It’s sad but true. Most California Small Business Owners are either overpaying for insurance they do not need or they are paying unnecessary fees. This is true for both Workers Compensation and General Liability Insurance. Why? It’s simple. Most brokers are lazy and simply auto renew their clients without searching out the newest insurance options. Of course, there are always exceptions to the rule.
With our 20+ years of helping Small Business Owners navigate their insurance options, we want to share with you some helpful tips and on how to save time and money with your business insurance coverages.
As a business owner, it’s important to have the right insurance protection. You can get sued just as easily as any other small business owner, and liability claims can be very expensive. If you don’t have coverage, and a client sues you, you’ll have to pay the costs out of pocket. And that can be enough to potentially put you out of business.
What Does General Liability Business Insurance Cover?
Commercial general liability insurance helps pay for medical expenses and legal costs if an incident at your business leads to a lawsuit.
How Much Does General Liability Insurance Cost?
Companies in higher risk industries pay a higher cost compared to lower risk businesses. For example, construction companies are likely charged a higher rate than consulting companies. Other factors that can affect your insurance cost include your company’s:
- Years of experience in your business
- Your Company Location
- Company Size
- Insurance claims history
INSURANCE BUYING TIPS FOR SMALL BUSINESS OWNERS:
1. Don’t call your personal insurance agent for business insurance.
In most cases, your auto and home owner insurance broker will not understand business insurance and will not have the direct access to the most competitive insurance carriers.
2. Ask your broker what fees will be charged for putting a new policy in place.
NOTE: Typical broker fees can range between $300 to $500. Look for a broker that does not charge any broker fees. Insurance agents are paid a commission on policies they put in force. Charging broker fees is just an additional way an agency can make money.
3. Review your need for a “Claims Made” or a “Per Occurrence policy.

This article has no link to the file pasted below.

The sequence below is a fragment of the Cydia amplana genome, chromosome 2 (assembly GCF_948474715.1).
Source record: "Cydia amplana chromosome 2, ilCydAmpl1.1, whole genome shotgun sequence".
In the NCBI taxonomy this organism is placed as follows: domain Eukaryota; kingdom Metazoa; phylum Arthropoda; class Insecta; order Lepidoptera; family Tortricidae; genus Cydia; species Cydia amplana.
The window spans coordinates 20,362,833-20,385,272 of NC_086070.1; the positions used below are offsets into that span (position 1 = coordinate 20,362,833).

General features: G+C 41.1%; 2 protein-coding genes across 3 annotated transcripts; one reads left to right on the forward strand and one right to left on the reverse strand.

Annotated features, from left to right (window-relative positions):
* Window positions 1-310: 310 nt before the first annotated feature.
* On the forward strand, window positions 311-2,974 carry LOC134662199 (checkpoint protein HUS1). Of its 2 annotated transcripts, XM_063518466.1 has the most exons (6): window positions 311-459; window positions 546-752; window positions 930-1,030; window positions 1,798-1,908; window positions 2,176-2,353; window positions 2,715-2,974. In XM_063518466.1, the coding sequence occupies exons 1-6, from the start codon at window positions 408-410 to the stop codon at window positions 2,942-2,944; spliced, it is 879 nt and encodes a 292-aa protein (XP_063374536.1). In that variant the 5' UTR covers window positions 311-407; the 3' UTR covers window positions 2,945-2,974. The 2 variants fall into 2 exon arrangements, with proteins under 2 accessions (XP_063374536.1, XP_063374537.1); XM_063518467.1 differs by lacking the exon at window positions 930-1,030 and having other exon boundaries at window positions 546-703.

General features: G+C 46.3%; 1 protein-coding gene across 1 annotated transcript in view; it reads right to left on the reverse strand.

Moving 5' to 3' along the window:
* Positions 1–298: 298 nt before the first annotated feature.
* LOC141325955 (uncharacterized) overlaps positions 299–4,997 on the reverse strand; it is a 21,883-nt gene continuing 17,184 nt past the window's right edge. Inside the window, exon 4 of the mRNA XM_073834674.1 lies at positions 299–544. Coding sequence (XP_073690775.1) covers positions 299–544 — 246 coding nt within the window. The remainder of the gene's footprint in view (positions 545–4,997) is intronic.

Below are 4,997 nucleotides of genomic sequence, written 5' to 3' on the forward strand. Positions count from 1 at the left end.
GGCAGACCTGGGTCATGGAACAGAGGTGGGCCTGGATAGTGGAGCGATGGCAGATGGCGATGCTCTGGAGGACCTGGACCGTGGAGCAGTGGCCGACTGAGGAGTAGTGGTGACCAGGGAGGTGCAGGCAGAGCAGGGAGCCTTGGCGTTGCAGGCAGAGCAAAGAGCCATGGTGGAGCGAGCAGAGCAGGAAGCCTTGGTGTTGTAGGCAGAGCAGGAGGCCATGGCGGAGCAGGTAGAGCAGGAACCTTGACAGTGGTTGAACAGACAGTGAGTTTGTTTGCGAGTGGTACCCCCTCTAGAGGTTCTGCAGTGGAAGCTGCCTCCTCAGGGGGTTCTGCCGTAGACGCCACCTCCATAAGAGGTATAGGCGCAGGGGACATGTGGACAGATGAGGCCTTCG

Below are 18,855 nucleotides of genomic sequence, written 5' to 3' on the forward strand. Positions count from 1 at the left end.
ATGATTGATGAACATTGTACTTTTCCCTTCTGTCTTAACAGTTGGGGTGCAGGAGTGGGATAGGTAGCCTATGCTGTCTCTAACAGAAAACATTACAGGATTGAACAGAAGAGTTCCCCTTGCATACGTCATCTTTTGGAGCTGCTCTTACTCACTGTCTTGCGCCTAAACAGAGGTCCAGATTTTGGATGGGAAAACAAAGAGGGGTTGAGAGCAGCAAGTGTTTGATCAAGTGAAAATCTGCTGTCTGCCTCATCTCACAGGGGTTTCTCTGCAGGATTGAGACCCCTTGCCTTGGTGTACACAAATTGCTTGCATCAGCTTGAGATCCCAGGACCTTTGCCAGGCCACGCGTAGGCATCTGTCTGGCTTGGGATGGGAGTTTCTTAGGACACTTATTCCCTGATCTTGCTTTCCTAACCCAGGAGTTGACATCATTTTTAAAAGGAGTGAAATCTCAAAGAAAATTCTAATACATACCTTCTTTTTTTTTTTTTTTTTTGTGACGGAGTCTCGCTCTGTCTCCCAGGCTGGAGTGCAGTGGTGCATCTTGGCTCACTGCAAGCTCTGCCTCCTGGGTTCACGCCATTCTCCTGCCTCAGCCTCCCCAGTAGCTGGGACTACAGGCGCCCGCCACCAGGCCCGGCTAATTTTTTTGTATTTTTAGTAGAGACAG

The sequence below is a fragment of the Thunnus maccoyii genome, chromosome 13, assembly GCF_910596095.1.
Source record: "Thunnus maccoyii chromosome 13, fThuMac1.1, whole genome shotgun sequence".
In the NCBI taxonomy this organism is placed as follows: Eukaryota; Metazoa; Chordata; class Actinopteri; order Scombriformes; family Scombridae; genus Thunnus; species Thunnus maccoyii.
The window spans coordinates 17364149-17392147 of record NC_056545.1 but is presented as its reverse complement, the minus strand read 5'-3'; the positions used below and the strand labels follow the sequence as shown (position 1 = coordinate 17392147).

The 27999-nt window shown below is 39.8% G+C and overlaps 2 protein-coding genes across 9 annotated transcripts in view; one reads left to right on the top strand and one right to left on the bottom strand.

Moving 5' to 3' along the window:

Claims Made Policies only cover you if you have the policy while you are insured with that carrier. If a claim comes up after your policy period expires, and you did not renew the insurance, there will be no coverage. Per Occurrence Policies protect you no matter when the claim is actually reported. As an example, if you are an electrician and do work that damages someone’s house but is not noticed for three years, you would be covered under a “Per Occurrence” policy.
4. Ask your broker what the Insurance Rating is of the insurance company they are recommending to you:
Insurance companies are graded by their ability to pay claims and stay in business. These ratings are done by two major companies: AM Best and Standard & Poors. The reason you want to ask about this is that your customers may require a specific carrier rating in order for you to work with them. If your insurance company has a bad year, they could go out of business leaving you with no insurance and there may or may not get your money back on the premiums you have already paid. In the event you have a big claim, this could be a disaster. We typically recommend that you go with only B rating or higher.
5. Find out if the insurance carrier being recommended is Admitted or Non-Admitted .
The safest bet is to purchase a policy from an Admitted insurance company in your state. This type of policy means that if the company goes bankrupt that the rest of the companies that are admitted will bail them out and you will have insurance even though your company has gone bankrupt. Essentially, there is almost no risk of you being stuck without insurance if you have paid. A Non-Admitted Company means that the insurance company is not admitted in the state you are buying insurance in and if they go “belly up”, you are left holding the bag. If you have an “A” rated “non-admitted” carrier, they still have very strong financials and the chance of them going bankrupt would be very little.
6. Know your Exclusions.
You will not be covered for any claims that arise out of work that is not listed on your declarations page. This is important. As an example, if you are a carpenter and your client asks you to install a light switch or perhaps fix a small leak under the sink and you make a mistake and the home floods or catches on fire as a result of that switch you installed, you would not be covered. So, the lesson here is to make sure your policy protects you for the actual type of business that you are in.